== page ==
One of the world’s leading startup incubator, Y Combinator, also takes in batches of start-ups for 3 months each and mentors them for success. However, there is no guarantee for success. Failure is inherent in entrepreneurship. Reid Hoffman, co-founder of LinkedIn, initially tried to build a matching-making site using logic but after numerous iterations landed with LinkedIn. Investors appreciate this as well.
Recently, a team of investors decided to back the local startup Patari. I happen to be one of those investors. In the past few months, we have spoken to tens of startups and have found maturity and promise in enterprises that have graduated from incubators. In fact Patari was incubated at Plan9. Being incubated isn’t essential for success but those entrepreneurs with limited business acumen can benefit substantially from the mentorship and exposure they get at such platforms, especially if they are fresh out of university.
While incubators can help get business ideas off the ground, world over, incubators are not responsible for scaling or growing the business: that is the entrepreneur’s job. And this is also where seed, early-stage and venture capital comes in. All across the world startups raise capital to fund their growth. Careem just became a unicorn on the back of $350m raised through investors. Should we question Careem for not expanding through its own revenues?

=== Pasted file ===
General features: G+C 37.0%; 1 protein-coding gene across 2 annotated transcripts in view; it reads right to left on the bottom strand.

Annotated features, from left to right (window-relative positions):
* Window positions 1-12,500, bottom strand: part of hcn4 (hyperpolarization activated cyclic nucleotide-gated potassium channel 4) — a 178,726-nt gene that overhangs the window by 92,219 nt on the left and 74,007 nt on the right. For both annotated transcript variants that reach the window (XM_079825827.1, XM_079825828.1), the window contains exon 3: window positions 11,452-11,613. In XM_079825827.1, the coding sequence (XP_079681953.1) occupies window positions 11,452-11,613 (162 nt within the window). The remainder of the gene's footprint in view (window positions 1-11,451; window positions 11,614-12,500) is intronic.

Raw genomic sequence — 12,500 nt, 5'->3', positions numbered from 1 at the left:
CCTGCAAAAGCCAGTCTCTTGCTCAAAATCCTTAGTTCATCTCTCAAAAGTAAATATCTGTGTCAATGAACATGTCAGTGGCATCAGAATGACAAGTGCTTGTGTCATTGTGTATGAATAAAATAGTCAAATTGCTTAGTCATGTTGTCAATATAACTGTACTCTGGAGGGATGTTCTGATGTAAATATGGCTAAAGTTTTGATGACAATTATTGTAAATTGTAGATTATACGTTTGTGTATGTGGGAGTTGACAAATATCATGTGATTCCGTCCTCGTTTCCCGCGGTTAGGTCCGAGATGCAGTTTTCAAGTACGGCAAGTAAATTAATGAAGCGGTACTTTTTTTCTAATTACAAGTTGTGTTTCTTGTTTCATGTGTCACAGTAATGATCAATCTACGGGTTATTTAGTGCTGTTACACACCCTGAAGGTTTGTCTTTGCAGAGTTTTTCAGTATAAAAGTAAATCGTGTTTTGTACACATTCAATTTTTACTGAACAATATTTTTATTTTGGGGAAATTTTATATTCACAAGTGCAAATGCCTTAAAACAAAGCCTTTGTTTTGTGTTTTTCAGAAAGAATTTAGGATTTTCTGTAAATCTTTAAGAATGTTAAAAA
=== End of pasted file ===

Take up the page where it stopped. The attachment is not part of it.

This bring me to comments in the article about start-ups being unconcerned with growth and unable to expand on their own. Based on our team’s interactions with many entrepreneurs, I can confidently categorize these as sweeping generalizations at best. Pakistani entrepreneurs are driven and striving for growth. Their ambitions are only limited by the constraints of our ecosystem and infrastructure. Investing in startups is more an investment in the people than the products, and like Team Patari, we have found several other teams whose stories, ambitions and sense of purpose have left us in awe.
Additionally, not all startups we spoke to are looking for external financing but if all businesses could expand based on their revenues, the need for the finance industry would cease to exist. Working capital requirements, greenfield projects and marketing spend are only a few examples of why businesses and startups raise capital and why investors exist.
In the end, I would like to add that Pakistani startups are doing a phenomenal job given the circumstances. Payments, lack of sizable user base, propensity to pay, minimal ad revenue are just some challenges these startups face everyday. However, things are looking good for the ecosystem.
In 2013, when I was part of team which launched Pakistan’s first mobile banking app, Breeze, there were no 3G/4G services in the country. Startups would approach my bank every day for payments integration with our online banking platform. Today, there are approx. 40m 3G/4G users in Pakistan and many businesses are using the likes of EasyPay and online merchant accounts to receive payments.
Building unicorns takes time and patience. India’s IT boom did not happen overnight. It took decades of investment in education and infrastructure that resulted in growth of tech in India. We are only beginning that journey now. I am sure Mr. Khan meant well but I request him to have the same faith in other Pakistanis as he has in himself.
The author is a former banker. He tweets at @truck_wala